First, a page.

a new genre, “reality TV is never going to drive out sitcoms and dramas.”

a new genre, “reality TV is never going to drive out sitcoms and dramas.”
Lately, the standard critical response to reality TV has shifted from slamming it and proclaiming its death to saying the genre will change TV forever and kill off sitcoms and dramas. Such hyperbole doesn’t work for Entertainment Weekly’s Ken Tucker, who argues that “[r]eality TV is never going to drive out sitcoms and dramas; it’s just become another genre, competing in the marketplace.” If there’s too much reality TV, he writes, “viewers will tune away,” and also points out that many dramas and sitcoms have gotten boring in comparison to the drama and comedy that reality TV shows provide.

The Quest ends its journey stronger than it began

Verlox from The Quest

A review of the finale of summer's best reality series, which wasn't always perfect but was thoroughly entertaining right down to the finish, which included phenomenal challenges and special effects. Will ABC give it a second season?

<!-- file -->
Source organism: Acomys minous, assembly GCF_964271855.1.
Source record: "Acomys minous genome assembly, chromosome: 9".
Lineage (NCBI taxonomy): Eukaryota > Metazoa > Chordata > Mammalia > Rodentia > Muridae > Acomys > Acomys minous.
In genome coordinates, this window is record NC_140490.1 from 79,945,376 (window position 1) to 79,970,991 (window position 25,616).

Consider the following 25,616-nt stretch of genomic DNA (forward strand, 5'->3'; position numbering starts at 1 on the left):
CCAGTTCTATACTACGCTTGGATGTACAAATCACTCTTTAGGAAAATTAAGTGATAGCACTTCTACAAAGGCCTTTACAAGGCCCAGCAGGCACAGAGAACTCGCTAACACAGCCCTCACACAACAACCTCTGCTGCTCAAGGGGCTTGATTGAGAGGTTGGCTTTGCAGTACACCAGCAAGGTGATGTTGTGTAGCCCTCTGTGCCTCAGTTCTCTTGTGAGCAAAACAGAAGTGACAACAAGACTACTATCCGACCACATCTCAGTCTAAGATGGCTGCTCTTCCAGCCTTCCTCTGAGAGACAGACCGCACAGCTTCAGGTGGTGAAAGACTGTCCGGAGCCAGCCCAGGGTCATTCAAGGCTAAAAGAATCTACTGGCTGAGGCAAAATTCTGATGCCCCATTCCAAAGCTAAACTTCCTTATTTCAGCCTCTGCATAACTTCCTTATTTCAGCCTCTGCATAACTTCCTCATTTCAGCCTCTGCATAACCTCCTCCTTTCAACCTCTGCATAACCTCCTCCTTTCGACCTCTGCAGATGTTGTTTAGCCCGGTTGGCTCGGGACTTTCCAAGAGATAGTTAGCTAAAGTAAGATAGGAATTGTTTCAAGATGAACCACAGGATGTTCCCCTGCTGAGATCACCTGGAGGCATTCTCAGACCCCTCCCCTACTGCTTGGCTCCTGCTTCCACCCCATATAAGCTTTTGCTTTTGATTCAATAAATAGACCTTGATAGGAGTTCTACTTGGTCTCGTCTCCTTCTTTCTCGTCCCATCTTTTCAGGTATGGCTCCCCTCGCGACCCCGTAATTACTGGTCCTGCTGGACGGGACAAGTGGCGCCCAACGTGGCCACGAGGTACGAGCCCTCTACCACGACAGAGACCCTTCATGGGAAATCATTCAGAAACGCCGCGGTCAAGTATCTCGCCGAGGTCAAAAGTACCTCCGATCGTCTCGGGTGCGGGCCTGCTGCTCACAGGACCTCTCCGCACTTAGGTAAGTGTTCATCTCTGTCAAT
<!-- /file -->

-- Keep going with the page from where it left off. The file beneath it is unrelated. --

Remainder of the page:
Plus: an interview with the actor who played Verlox and the ogre.

Shark Tank is getting a spin-off

Shark Tank

Companies that get deals on the show will be followed for this new spin-off.

Also: Before the show began, Shark Barbara Corcoran was cast and then replaced--but then she sent this amazing e-mail and won the job.

about the writer

Andy Dehnart is a journalist who has covered reality television for more than 15 years and created reality blurred in 2000. A member of the Television Critics Association, his writing and criticism about television, culture, and media has appeared on NPR and in Playboy, Buzzfeed, and many other publications. Andy, 36, also directs the journalism program at Stetson University in Florida, where he teaches creative nonfiction and journalism. He has an M.F.A. in nonfiction writing and literature from Bennington College. More about reality blurred and Andy.